Medicine From Oyster Shell
I bought a prostrate relief dietary supplement and I see it contains calcium derived from oyster shell powder. Am I allowed to take it?
The Aish Rabbi Replies
Yes, it is permissible and we wish you a speedy recovery.
In greater detail, in general the Torah forbade only edible parts of non-kosher animals – not the claws, horns, shells etc. The reason is that such animal parts are completely inedible and not considered “food” at all. (See Leviticus 11:8 which only forbids the flesh of non-kosher animals (see Rashi there citing Sifra 4:8).) Note, however, that many types of bones and shells – in particular of shellfish – do impart some taste and are forbidden. Also, the “sinew of the thigh” (gid ha’nasheh) is one exception to this rule, and is explicitly forbidden by the Torah even though it has no taste.
Even so, there is still a potential issue. When an inedible shell is made into an edible product, we preferably should not eat it. Although technically not forbidden, it still is a product of a non-kosher animal so possibly causes the same spiritual damage as non-kosher food. Even this doesn’t really apply if the shell was only made into a pill form – which isn’t edible at all (even though we swallow them). Nevertheless, some are stringent beyond the letter of the law that if they are healthy and just seeking a supplement they would opt for pills with kosher ingredients and not even derivatives of inedible non-kosher. (By contrast, one who has a health issue does not have to be strict by pills at all and only should preferably try to find a kosher alternative if the medicine is tasty.)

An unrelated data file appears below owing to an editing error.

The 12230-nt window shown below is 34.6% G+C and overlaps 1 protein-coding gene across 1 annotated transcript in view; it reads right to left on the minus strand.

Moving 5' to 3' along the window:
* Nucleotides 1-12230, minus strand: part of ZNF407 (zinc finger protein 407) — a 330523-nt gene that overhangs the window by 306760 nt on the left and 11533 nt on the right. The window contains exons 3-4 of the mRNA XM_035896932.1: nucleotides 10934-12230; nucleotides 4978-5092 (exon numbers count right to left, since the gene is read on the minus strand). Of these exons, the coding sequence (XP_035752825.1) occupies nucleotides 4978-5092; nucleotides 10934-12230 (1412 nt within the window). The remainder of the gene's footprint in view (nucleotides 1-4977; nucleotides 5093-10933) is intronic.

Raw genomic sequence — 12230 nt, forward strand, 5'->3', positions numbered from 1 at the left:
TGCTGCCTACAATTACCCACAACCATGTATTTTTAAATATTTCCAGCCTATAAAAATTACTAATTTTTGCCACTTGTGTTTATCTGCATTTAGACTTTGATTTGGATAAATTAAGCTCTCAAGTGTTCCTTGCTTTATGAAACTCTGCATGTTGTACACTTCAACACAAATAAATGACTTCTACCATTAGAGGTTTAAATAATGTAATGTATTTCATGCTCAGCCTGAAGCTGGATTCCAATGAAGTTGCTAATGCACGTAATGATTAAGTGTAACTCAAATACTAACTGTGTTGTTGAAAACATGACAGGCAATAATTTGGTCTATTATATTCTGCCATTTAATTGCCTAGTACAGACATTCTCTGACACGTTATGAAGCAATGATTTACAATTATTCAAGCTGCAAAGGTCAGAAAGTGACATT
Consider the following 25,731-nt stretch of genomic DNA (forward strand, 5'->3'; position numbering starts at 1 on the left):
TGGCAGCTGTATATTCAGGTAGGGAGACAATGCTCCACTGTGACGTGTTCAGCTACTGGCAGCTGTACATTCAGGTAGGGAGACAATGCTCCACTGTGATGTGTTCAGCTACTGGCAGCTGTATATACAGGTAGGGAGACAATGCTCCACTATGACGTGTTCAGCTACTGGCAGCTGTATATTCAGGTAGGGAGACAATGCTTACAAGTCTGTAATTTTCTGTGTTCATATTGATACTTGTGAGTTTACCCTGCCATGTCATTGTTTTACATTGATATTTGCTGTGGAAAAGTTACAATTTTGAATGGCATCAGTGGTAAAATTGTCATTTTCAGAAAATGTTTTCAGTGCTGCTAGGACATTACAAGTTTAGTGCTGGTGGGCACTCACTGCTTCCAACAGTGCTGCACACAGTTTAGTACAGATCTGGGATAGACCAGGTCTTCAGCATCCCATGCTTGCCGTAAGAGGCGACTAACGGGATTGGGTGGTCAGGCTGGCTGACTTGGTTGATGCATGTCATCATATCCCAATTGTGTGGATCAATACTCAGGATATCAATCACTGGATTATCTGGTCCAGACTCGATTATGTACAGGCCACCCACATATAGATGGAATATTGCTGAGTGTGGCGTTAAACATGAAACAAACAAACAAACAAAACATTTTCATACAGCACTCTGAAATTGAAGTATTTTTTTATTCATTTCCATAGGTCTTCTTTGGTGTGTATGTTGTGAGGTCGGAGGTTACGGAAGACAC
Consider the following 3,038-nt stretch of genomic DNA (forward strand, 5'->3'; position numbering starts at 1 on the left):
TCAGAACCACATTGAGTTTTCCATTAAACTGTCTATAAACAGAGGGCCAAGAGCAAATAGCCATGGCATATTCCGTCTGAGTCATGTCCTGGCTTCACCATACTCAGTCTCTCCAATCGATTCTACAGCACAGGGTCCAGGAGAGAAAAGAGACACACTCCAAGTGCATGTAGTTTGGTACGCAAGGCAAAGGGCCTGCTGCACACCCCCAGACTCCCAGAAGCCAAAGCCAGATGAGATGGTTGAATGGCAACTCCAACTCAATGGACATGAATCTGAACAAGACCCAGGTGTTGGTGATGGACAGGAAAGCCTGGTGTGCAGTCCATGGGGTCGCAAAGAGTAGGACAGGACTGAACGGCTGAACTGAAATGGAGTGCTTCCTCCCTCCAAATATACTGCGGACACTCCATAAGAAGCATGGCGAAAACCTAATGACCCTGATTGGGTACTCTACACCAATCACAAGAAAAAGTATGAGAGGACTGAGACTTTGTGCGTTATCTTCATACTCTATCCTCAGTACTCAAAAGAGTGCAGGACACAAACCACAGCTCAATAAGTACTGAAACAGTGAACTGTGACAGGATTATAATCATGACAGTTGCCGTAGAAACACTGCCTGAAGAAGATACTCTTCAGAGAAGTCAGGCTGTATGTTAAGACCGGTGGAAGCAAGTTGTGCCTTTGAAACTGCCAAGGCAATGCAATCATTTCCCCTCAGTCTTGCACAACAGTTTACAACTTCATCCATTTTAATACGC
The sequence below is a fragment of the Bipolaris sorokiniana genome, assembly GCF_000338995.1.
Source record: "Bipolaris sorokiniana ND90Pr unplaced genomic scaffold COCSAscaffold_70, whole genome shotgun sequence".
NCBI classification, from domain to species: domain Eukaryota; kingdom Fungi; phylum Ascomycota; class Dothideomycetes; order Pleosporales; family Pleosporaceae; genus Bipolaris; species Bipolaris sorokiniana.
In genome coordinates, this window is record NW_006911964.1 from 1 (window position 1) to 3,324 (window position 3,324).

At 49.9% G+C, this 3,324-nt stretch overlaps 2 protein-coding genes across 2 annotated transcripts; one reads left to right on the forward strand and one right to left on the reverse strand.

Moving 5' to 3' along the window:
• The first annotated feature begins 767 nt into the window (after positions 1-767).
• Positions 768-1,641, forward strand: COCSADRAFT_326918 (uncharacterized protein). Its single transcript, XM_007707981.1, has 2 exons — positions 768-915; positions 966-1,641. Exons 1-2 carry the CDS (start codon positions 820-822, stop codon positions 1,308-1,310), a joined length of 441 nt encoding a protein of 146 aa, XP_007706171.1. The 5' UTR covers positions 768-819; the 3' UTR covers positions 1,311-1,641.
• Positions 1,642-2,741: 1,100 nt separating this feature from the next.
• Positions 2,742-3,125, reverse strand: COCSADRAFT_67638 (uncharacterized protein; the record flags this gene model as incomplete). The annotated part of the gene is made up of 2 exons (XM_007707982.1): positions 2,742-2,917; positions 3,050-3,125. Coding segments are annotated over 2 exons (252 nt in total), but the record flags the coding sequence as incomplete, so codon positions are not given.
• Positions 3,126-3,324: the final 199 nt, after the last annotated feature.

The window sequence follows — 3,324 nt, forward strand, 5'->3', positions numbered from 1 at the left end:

See also this response for a more detailed summary of the laws of non-kosher medicines.
(Sources: Sefer HaChinuch 74; Mishnah L’Melech, Yesodei HaTorah 5:8; K’sav Sofer O.C. 111; Achiezer Y.D. 11; Tzitz Eliezer X 25:20; Minchas Yitzchak IX 79.)